Earlier this year I decided to set up a spray booth in my shop so I could spray finishes on crappy days. It did not turn out well.
Usually I spray outside, so I have to wait for a pleasant day with the right humidity, no pollen, low bug count, no rain and etc. Sometimes the weather does not cooperate, so a makeshift spray booth seemed just the thing. So I bought tarps, filters and an industrial fan to ventilate things.
It seemed to be working really well. I wear a respirator when spraying, and when I’d remove my respirator when using the spray booth I was surprised how little solvent smell was in the air.
I was well-pleased.
My finishes, however, were not.
The fan moved so much air that my film finishes would become rough to the touch because of all the turbulence. It was similar to what happens when you spray too close to the work or spray over a wet spot two or three times by accident.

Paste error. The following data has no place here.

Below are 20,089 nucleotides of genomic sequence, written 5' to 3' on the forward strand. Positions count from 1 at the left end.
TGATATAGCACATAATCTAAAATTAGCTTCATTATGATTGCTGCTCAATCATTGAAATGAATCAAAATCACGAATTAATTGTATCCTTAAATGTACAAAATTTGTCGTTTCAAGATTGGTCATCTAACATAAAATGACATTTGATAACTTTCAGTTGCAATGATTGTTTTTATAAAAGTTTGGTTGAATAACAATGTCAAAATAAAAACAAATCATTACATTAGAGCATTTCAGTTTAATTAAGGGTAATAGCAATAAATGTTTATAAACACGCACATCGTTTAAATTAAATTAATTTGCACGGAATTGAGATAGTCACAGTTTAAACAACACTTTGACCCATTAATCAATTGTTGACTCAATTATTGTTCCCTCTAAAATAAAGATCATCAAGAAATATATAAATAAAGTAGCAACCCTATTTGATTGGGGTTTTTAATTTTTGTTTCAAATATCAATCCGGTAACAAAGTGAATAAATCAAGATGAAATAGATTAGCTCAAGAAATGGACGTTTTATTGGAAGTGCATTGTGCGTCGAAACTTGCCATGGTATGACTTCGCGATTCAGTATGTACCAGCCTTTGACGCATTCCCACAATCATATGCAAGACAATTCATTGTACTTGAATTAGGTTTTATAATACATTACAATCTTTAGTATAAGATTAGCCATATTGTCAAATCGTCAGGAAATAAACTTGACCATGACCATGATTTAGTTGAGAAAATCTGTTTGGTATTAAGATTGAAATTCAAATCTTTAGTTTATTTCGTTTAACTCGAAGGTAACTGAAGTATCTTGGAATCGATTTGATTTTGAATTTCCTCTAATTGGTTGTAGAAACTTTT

At first I thought I had the settings wrong on my gun. I did not. Then I thought I had the wrong needle size. Nope. Perhaps my turbine was losing power and couldn’t atomize the finish? Nein. My finish was old? Someone had put a handful of sand in the finish?
It was the air flow. Too much. Way too much.
I put the fan in the shed for now and have returned to spraying outside on suitable days. Maybe I’ll try again with a smaller fan, different filters or a different configuration. Or not.
— Christopher Schwarz